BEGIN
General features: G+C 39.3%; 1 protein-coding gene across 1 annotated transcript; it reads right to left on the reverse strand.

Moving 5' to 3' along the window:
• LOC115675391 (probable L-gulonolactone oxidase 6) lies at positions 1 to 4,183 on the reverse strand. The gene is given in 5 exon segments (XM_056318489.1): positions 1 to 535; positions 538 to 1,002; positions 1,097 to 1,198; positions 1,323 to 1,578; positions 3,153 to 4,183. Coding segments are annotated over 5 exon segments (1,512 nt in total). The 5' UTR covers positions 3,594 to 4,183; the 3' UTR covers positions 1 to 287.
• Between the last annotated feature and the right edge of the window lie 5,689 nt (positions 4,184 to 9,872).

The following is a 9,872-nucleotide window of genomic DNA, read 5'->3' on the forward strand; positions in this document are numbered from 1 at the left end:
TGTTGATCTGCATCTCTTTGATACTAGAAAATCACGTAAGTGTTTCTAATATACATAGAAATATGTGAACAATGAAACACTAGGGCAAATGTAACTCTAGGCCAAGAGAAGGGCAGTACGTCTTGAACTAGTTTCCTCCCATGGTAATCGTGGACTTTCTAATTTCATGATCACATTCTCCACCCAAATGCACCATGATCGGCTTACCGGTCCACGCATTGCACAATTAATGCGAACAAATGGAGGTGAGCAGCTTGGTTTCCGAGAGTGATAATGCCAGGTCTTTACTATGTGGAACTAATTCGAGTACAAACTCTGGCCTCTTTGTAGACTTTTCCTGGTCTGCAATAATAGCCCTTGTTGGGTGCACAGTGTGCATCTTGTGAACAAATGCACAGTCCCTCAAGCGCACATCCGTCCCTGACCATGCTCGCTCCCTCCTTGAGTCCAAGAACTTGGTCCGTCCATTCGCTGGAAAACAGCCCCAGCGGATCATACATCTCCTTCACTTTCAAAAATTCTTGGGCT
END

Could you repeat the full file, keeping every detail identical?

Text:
General features: G+C 39.3%; 1 protein-coding gene across 1 annotated transcript; it reads right to left on the reverse strand.

Moving 5' to 3' along the window:
• LOC115675391 (probable L-gulonolactone oxidase 6) lies at positions 1 to 4,183 on the reverse strand. The gene is given in 5 exon segments (XM_056318489.1): positions 1 to 535; positions 538 to 1,002; positions 1,097 to 1,198; positions 1,323 to 1,578; positions 3,153 to 4,183. Coding segments are annotated over 5 exon segments (1,512 nt in total). The 5' UTR covers positions 3,594 to 4,183; the 3' UTR covers positions 1 to 287.
• Between the last annotated feature and the right edge of the window lie 5,689 nt (positions 4,184 to 9,872).

The following is a 9,872-nucleotide window of genomic DNA, read 5'->3' on the forward strand; positions in this document are numbered from 1 at the left end:
TGTTGATCTGCATCTCTTTGATACTAGAAAATCACGTAAGTGTTTCTAATATACATAGAAATATGTGAACAATGAAACACTAGGGCAAATGTAACTCTAGGCCAAGAGAAGGGCAGTACGTCTTGAACTAGTTTCCTCCCATGGTAATCGTGGACTTTCTAATTTCATGATCACATTCTCCACCCAAATGCACCATGATCGGCTTACCGGTCCACGCATTGCACAATTAATGCGAACAAATGGAGGTGAGCAGCTTGGTTTCCGAGAGTGATAATGCCAGGTCTTTACTATGTGGAACTAATTCGAGTACAAACTCTGGCCTCTTTGTAGACTTTTCCTGGTCTGCAATAATAGCCCTTGTTGGGTGCACAGTGTGCATCTTGTGAACAAATGCACAGTCCCTCAAGCGCACATCCGTCCCTGACCATGCTCGCTCCCTCCTTGAGTCCAAGAACTTGGTCCGTCCATTCGCTGGAAAACAGCCCCAGCGGATCATACATCTCCTTCACTTTCAAAAATTCTTGGGCT